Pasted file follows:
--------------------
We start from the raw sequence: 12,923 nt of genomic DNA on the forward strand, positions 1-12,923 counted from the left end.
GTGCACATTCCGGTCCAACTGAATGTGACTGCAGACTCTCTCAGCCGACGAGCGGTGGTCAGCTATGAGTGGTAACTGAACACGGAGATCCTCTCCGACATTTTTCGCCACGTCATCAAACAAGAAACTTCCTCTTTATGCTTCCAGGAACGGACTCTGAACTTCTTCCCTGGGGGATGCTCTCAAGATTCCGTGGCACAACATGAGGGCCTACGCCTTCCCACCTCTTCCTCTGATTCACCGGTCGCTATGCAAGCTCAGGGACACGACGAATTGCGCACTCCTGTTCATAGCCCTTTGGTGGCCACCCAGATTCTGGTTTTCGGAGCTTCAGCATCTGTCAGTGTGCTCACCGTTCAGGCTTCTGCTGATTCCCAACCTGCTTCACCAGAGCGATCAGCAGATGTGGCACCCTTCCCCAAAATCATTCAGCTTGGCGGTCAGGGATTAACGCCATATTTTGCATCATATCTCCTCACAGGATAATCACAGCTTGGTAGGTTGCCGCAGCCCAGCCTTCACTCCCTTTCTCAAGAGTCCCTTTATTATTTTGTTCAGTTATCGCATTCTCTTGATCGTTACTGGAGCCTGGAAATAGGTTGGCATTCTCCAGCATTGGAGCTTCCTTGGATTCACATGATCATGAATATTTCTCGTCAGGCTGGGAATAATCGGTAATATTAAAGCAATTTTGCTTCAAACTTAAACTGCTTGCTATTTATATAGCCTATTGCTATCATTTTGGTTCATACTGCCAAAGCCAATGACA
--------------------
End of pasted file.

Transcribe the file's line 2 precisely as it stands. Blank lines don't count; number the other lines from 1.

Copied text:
GTGCACATTCCGGTCCAACTGAATGTGACTGCAGACTCTCTCAGCCGACGAGCGGTGGTCAGCTATGAGTGGTAACTGAACACGGAGATCCTCTCCGACATTTTTCGCCACGTCATCAAACAAGAAACTTCCTCTTTATGCTTCCAGGAACGGACTCTGAACTTCTTCCCTGGGGGATGCTCTCAAGATTCCGTGGCACAACATGAGGGCCTACGCCTTCCCACCTCTTCCTCTGATTCACCGGTCGCTATGCAAGCTCAGGGACACGACGAATTGCGCACTCCTGTTCATAGCCCTTTGGTGGCCACCCAGATTCTGGTTTTCGGAGCTTCAGCATCTGTCAGTGTGCTCACCGTTCAGGCTTCTGCTGATTCCCAACCTGCTTCACCAGAGCGATCAGCAGATGTGGCACCCTTCCCCAAAATCATTCAGCTTGGCGGTCAGGGATTAACGCCATATTTTGCATCATATCTCCTCACAGGATAATCACAGCTTGGTAGGTTGCCGCAGCCCAGCCTTCACTCCCTTTCTCAAGAGTCCCTTTATTATTTTGTTCAGTTATCGCATTCTCTTGATCGTTACTGGAGCCTGGAAATAGGTTGGCATTCTCCAGCATTGGAGCTTCCTTGGATTCACATGATCATGAATATTTCTCGTCAGGCTGGGAATAATCGGTAATATTAAAGCAATTTTGCTTCAAACTTAAACTGCTTGCTATTTATATAGCCTATTGCTATCATTTTGGTTCATACTGCCAAAGCCAATGACA